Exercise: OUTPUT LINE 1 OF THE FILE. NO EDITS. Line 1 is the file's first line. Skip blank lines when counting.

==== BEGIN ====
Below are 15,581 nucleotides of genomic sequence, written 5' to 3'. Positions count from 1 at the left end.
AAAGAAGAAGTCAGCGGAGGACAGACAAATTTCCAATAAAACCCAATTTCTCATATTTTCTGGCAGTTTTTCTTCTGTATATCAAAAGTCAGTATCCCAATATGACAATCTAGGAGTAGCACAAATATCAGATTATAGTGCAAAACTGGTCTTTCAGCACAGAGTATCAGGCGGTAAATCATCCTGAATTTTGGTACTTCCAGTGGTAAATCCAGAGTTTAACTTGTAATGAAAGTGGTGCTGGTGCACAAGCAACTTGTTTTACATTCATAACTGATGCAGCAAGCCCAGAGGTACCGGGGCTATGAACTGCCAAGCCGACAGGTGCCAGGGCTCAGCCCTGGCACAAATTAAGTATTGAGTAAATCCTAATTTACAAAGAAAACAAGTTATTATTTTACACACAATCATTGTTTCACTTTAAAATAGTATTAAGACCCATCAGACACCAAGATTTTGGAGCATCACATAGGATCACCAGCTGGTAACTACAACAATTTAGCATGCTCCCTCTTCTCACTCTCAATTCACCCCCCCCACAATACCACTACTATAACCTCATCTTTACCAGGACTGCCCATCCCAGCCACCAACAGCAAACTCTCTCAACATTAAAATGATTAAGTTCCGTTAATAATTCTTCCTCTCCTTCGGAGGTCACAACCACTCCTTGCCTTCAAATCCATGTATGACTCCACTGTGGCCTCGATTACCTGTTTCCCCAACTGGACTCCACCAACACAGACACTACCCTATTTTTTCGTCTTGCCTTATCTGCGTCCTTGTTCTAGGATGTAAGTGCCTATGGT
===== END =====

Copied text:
Below are 15,581 nucleotides of genomic sequence, written 5' to 3'. Positions count from 1 at the left end.